School can be nerve wrecking for some students. It’s hard to make new friends, figure out who you can trust, and try to fit in just to get through the year. One teacher found a way to break the ice so that students can learn more about themselves and each other. Her method also allowed her to gain some insight into their lives outside of school. Her activity gives students the chance to offer information about themselves in a way that isn’t intimidating. While some of them are reluctant at first, they all eventually participate.
April Mashburn of Georgia explained how it works.
“Almost every year, I have asked each of my new students to choose one of four sentences to complete as they introduced themselves to our class, and these were some of their responses. Inspired by our school’s motto, “Stronger Together,” I also tasked them with tracing their own hand, adding art that represents their story in a literal or abstract way, and contributing it to my bulletin board project. Isn’t their work fantastic?! So colorful, so unique and individual, and sometimes so heartbreaking and inspiring, all at the same time.”
She has heard some pretty crazy and strange things about her students, but instead of judging them, she encourages them to talk to her and other students about these things.
With this, they create friendships and understanding. She continued,
“These incredible stories, 95 of the – hard ones and easy ones, adventurous and local ones, painful ones and hopeful ones – are the stories they are just beginning to write on their own… I’m humbled that for the next nine months, at least, I get to play a small part in each of these beautiful stories.”
She went on to reveal some of the things her students have shared over the years and some of the ways she encourages them to share.
She gives them a few words and then they add the rest to complete a fact about them. She explained,
“High school students are a funny bunch. Icebreaker activities are a dreaded expectation for them during the first week of school each year, and while I sincerely want to hear about who they are and what makes them tick, generally speaking, 12th graders are not the most forthcoming group. With starters like these, though, it’s hard for most of them to resist.
the biggest mistake I ever made in the kitchen was…
My proudest accomplishment to date is…
Two things I’d like to check off my bucket list are…”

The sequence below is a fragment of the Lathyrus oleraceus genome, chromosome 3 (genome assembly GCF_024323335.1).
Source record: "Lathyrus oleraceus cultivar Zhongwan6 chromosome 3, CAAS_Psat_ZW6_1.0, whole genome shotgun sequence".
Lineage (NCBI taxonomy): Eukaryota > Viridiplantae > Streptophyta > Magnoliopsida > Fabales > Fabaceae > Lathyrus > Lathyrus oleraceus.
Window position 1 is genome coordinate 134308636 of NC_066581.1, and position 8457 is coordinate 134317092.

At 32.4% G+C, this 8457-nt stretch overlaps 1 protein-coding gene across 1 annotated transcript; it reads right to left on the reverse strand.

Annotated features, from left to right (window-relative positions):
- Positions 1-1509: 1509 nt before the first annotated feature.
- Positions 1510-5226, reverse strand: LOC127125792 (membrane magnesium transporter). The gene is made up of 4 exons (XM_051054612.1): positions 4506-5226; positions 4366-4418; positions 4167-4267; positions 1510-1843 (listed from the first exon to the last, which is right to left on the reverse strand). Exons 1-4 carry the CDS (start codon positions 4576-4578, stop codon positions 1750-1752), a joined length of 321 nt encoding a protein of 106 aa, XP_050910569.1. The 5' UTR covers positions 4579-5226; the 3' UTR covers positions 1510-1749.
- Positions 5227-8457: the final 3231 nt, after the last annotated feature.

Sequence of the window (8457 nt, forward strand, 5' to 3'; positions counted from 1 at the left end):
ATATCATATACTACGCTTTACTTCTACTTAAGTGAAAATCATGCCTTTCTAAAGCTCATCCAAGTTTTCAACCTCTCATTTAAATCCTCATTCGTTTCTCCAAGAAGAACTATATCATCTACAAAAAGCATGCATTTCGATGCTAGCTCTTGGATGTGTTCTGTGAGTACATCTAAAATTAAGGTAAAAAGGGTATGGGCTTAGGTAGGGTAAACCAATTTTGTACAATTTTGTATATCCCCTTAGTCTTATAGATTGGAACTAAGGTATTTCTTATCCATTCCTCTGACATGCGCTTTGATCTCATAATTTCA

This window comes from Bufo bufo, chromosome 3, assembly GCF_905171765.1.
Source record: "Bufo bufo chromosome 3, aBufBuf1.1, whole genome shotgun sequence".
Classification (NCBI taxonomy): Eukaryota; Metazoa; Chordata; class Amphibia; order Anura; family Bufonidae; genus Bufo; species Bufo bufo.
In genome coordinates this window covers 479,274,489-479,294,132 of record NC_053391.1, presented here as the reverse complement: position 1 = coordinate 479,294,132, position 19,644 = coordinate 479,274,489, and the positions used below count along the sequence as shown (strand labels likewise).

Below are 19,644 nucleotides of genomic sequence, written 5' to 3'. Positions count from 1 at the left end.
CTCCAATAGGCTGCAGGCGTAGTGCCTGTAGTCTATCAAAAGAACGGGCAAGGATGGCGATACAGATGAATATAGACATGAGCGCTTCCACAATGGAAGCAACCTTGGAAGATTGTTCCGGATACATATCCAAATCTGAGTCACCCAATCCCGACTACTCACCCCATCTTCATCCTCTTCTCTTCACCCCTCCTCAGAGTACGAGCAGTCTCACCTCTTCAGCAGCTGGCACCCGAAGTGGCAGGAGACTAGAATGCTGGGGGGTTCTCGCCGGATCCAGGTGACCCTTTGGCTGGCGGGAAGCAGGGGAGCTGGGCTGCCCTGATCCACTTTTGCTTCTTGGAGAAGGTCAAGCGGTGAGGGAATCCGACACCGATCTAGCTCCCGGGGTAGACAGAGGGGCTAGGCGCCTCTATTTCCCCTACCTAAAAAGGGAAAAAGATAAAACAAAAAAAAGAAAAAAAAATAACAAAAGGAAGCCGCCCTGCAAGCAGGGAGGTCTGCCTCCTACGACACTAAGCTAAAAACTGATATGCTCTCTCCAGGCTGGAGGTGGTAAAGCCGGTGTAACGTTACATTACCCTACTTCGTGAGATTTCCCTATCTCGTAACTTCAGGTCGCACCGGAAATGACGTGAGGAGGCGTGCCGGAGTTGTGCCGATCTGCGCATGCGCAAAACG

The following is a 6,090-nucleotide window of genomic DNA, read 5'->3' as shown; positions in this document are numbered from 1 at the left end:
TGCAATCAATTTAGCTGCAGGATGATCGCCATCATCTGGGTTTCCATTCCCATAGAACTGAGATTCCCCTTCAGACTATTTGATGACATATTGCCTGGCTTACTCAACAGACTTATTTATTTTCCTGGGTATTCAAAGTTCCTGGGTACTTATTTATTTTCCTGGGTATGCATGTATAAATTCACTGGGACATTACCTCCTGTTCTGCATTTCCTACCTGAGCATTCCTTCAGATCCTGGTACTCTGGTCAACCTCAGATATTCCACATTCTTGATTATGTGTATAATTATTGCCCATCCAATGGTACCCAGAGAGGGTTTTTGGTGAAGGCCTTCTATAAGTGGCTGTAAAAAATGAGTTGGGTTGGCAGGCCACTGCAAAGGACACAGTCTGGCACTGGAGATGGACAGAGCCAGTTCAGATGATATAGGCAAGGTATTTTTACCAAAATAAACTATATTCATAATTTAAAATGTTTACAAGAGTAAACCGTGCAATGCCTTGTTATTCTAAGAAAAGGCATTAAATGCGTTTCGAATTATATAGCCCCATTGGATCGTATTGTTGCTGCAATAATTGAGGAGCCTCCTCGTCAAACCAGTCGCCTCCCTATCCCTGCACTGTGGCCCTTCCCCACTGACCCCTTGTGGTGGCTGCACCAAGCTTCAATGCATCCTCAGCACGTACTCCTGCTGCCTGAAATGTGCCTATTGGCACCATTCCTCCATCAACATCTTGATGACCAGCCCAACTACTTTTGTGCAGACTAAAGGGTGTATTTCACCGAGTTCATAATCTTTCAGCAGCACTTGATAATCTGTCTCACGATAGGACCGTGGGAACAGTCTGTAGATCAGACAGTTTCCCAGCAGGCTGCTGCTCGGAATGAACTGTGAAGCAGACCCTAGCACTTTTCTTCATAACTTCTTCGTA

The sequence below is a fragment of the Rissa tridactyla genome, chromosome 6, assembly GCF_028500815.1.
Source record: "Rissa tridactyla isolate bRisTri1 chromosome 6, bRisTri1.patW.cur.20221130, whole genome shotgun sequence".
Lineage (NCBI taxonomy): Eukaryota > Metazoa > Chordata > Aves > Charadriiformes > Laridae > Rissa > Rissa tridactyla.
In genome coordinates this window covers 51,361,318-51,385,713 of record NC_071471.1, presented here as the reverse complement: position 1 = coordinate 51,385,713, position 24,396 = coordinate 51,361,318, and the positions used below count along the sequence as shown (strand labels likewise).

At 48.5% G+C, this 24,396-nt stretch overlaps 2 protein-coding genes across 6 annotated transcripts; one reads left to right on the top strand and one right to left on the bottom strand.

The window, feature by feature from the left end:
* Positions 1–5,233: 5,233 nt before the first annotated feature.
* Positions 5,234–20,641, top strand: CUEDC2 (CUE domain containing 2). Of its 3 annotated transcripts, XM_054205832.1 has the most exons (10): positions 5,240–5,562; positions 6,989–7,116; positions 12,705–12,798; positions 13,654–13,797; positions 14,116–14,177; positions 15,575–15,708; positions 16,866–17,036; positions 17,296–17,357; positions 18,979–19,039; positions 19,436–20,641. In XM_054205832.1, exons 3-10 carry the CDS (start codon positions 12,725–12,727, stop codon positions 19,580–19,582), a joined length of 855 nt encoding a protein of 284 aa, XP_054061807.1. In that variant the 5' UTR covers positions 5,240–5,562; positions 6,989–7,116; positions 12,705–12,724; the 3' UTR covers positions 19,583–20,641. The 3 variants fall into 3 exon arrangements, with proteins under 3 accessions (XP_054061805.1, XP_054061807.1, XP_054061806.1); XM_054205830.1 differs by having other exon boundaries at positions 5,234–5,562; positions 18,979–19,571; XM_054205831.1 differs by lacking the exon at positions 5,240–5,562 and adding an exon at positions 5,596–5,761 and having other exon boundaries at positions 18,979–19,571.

She also makes it fun and feels that allowing the students to be creative makes them more comfortable sharing the information.
“Throw in an elementary-school-style art project while I circle the room digging a little deeper with each student, and awkward introductions turn into a true conversation! Conversations turn into relationships and relationships turn into respect and respect develops into a learning environment in which students are heard, understood, eager, and engaged – the Holy Grail for high school classrooms.”
She is happy with the way the students embrace the project and how much she learns about them.
She hopes other teachers will use similar icebreaking methods to help their students become more comfortable with each other and with their teachers. She added,
“Teaching is endlessly more than just content. Sure, I want students in my Food for Life nutrition class to understand why protein is essential, to know how to properly cook poultry, and to learn to hold their chef’s knives correctly. But even more than that, I want to them to grow into people who do more listening than speaking. I long for them to find a passion for helping their neighbors – locally or abroad. I hope they see the commitment I give to my job and desire to find a career they love as much, even if they never get rich doing it. We learn to laugh at our mistakes together and find solutions that make sense to problems that we encounter. The content is important, absolutely, but in my classroom, the science also serves as a vehicle to help us find a deeper appreciation for the incredible “well-oiled machine” that is the human body.”
She also wants teachers and parents to know that school isn’t only about learning facts and doing book work.
It’s an experience that involves many different aspects of learning. She hopes that she is making a difference in the lives of her students. She said,
“Our students’ stories weave themselves into our own so much that their vulnerability often becomes a heavy load to bear. However, it is with great honor that good teachers do so. In 10 years, I have grown to love somewhere in the neighborhood of 1,000 students, and although most I will never get to see again beyond graduation, the hopes, struggles, talents, creativity, humor, and memories they shared with me have enhanced my life and inspired me to view the world with great compassion. Even when their handprints no longer hang on my wall, I am better for having learned from each of these wonderful young men and women over the years. We truly are stronger together.”
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Source: Love What Matters